While the majority of the new features introduced by the Apple iPhone 5S had been leaked by tech reporters before last Tuesday’s event, Apple Inc. (NASDAQ:AAPL) was somehow able to keep the new M7 chip a surprise. The M7 chip is designed to assist the main chip in the iPhone 5S, the A7, by handling motion data coming from the iPhone 5S’s accelerometer, gyroscope and compass.
Apple said that the M7 will help the iPhone 5S save battery power when running navigation and fitness apps, but this seems like a pretty minor reason for including an entirely new processor in Apple’s flagship device. The M7 chip may actually have a much more crucial role in Apple’s plans: the coming of the iWatch.
Apple has a history of testing out new technology in devices that don’t necessarily need it. Before introducing LTE technology into the iPhone, Apple gave it to the iPad 3. Many criticized the decision at the time, wondering why Apple would put LTE into a tablet and not its smartphone, especially when competing smartphones already featured LTE technology.
It gave Apple time to work out the bugs on a different iOS device where LTE wouldn’t really affect performance. Six months after the debut of the iPad 3, Apple released the iPhone 5 with LTE.
Older iPhones have already performed perfectly fine with navigation and motion detection without the M7 chip. So though it probably will improve battery life, it isn’t a necessary feature for the iPhone 5S. It seems logical that Apple is once again testing the chip for a future device.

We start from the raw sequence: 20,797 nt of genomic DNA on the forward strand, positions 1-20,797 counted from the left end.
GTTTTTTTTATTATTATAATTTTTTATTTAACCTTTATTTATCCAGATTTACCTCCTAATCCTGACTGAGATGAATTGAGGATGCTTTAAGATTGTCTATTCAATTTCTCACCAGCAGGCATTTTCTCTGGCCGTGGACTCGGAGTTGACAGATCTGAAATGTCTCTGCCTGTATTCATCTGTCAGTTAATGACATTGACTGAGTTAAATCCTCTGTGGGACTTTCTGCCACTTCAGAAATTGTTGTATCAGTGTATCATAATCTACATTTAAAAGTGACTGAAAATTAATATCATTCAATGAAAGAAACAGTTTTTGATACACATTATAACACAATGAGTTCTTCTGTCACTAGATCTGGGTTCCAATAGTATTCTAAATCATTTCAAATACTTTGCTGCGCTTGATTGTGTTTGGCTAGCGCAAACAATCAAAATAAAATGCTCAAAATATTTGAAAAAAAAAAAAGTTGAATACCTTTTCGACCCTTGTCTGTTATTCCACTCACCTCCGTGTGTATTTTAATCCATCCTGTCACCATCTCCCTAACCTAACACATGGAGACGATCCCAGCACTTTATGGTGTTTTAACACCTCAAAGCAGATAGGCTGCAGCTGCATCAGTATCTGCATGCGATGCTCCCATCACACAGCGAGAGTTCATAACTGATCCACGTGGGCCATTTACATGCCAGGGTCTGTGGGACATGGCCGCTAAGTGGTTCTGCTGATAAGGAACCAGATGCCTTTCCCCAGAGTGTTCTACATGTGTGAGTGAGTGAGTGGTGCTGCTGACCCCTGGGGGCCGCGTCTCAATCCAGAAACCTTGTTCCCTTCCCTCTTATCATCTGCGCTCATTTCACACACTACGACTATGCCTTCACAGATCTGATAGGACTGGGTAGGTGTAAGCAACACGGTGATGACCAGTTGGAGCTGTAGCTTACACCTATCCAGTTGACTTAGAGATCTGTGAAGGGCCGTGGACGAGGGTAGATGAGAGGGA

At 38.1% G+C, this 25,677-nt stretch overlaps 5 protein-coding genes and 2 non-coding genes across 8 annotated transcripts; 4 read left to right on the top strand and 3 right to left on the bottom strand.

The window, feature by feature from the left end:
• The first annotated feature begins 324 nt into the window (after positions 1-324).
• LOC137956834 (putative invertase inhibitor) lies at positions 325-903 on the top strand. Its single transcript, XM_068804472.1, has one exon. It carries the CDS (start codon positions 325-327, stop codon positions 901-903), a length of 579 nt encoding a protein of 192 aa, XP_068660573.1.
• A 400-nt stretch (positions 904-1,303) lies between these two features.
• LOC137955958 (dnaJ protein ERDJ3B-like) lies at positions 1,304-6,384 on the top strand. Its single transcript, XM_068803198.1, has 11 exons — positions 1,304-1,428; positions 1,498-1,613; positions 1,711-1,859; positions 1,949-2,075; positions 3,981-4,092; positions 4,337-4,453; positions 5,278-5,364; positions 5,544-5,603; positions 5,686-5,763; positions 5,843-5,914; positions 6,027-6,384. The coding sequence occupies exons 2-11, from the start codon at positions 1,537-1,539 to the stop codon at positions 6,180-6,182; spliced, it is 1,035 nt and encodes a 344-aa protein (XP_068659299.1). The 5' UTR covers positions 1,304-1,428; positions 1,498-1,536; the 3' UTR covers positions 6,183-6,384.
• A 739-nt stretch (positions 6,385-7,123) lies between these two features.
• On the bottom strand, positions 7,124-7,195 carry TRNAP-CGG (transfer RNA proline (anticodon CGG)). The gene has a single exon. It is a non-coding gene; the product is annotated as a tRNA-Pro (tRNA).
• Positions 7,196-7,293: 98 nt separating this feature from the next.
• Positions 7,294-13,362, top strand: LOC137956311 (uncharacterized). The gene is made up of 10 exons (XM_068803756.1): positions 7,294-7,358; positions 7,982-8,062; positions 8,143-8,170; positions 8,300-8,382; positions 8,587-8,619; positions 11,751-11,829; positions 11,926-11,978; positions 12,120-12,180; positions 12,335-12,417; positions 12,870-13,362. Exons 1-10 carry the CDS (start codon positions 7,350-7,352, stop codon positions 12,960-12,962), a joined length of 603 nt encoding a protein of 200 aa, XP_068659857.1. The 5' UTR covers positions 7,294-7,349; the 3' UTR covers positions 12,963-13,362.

But why would this suggest the iWatch? The M7 chip is not designed to operate alone, but rather work in tandem with the A7 chip. Similarly, devices like smart watches are intended to act as companions to smartphones and tablets, judging by how technology companies are currently approaching wearable technology.
Having the M7 chip in the iPhone or iPad means the primary device can process the majority of the data gathered by the iWatch. This could vastly increase the battery life of the iWatch, which Apple is reportedly trying to stretch to a full seven days. The short battery life has been a primary complaint of the Samsung Galaxy Gear, the current device to beat in the smart watch market.
When Apple introduced the M7 chip, it mentioned fitness apps and battery power, two of the biggest appplications of smart watches. It also mentioned the sensitivity of the M7 chip, noting that it has the ability to detect if the user is driving or walking and switch a Maps app accordingly. This sort of synchronicity is exactly what a device like an iWatch would be doing.
One last point: why would Apple test the M7 chip in the iPhone 5S, its flagship device, and introduce it in the iPad 5? Apple sells many more iPhones than it does iPads. When it comes time to release the iWatch, it wants as many people as possible to be able to able to use, and purchase, the smart watch.
It also may give a clue towards the iWatch release date. If Apple is following a similar six-month strategy with the M7 chip as it did with LTE technology, that means the iWatch could be revealed in March 2014. History also supports March as month favored by Apple to release new technology. In March 2012, Apple revealed updates to the iPad, Apple TV and iPhoto.
We all know that the iWatch is coming. The M7 chip in the new iPhone 5S may be Apple’s first move to lay the foundation for the smart watch.
Originally from Northern California, Ryan W. Neal came to New York to earn his master's in journalism from Columbia University. He joined IB Times April 2013, and is a writer...